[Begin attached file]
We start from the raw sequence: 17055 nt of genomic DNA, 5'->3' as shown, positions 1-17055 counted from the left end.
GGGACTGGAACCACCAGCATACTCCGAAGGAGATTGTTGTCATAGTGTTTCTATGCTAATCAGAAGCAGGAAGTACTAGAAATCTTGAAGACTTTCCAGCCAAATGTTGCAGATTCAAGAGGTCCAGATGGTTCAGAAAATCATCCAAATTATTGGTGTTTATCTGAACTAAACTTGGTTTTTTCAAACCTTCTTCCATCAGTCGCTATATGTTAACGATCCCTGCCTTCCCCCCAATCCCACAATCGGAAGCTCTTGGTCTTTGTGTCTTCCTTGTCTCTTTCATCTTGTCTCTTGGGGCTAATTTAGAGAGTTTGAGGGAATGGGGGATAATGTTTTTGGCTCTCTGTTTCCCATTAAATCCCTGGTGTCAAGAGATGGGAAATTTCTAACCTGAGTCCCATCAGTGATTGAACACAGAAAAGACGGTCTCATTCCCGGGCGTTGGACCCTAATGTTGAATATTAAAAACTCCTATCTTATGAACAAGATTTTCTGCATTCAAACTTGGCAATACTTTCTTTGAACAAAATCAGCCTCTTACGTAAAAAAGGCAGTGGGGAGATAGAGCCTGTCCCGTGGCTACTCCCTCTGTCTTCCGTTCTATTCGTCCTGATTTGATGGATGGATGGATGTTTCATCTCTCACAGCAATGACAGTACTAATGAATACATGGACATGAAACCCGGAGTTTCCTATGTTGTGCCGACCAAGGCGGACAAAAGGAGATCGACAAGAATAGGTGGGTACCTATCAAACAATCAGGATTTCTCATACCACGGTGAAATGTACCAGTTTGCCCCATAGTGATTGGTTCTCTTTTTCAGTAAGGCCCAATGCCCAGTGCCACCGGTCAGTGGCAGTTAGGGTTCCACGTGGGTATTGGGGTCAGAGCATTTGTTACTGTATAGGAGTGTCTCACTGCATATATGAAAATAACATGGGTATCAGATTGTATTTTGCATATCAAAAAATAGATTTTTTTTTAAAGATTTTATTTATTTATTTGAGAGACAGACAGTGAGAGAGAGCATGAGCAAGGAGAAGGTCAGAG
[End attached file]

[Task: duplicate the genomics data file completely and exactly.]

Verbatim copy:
We start from the raw sequence: 17055 nt of genomic DNA, 5'->3' as shown, positions 1-17055 counted from the left end.
GGGACTGGAACCACCAGCATACTCCGAAGGAGATTGTTGTCATAGTGTTTCTATGCTAATCAGAAGCAGGAAGTACTAGAAATCTTGAAGACTTTCCAGCCAAATGTTGCAGATTCAAGAGGTCCAGATGGTTCAGAAAATCATCCAAATTATTGGTGTTTATCTGAACTAAACTTGGTTTTTTCAAACCTTCTTCCATCAGTCGCTATATGTTAACGATCCCTGCCTTCCCCCCAATCCCACAATCGGAAGCTCTTGGTCTTTGTGTCTTCCTTGTCTCTTTCATCTTGTCTCTTGGGGCTAATTTAGAGAGTTTGAGGGAATGGGGGATAATGTTTTTGGCTCTCTGTTTCCCATTAAATCCCTGGTGTCAAGAGATGGGAAATTTCTAACCTGAGTCCCATCAGTGATTGAACACAGAAAAGACGGTCTCATTCCCGGGCGTTGGACCCTAATGTTGAATATTAAAAACTCCTATCTTATGAACAAGATTTTCTGCATTCAAACTTGGCAATACTTTCTTTGAACAAAATCAGCCTCTTACGTAAAAAAGGCAGTGGGGAGATAGAGCCTGTCCCGTGGCTACTCCCTCTGTCTTCCGTTCTATTCGTCCTGATTTGATGGATGGATGGATGTTTCATCTCTCACAGCAATGACAGTACTAATGAATACATGGACATGAAACCCGGAGTTTCCTATGTTGTGCCGACCAAGGCGGACAAAAGGAGATCGACAAGAATAGGTGGGTACCTATCAAACAATCAGGATTTCTCATACCACGGTGAAATGTACCAGTTTGCCCCATAGTGATTGGTTCTCTTTTTCAGTAAGGCCCAATGCCCAGTGCCACCGGTCAGTGGCAGTTAGGGTTCCACGTGGGTATTGGGGTCAGAGCATTTGTTACTGTATAGGAGTGTCTCACTGCATATATGAAAATAACATGGGTATCAGATTGTATTTTGCATATCAAAAAATAGATTTTTTTTTAAAGATTTTATTTATTTATTTGAGAGACAGACAGTGAGAGAGAGCATGAGCAAGGAGAAGGTCAGAG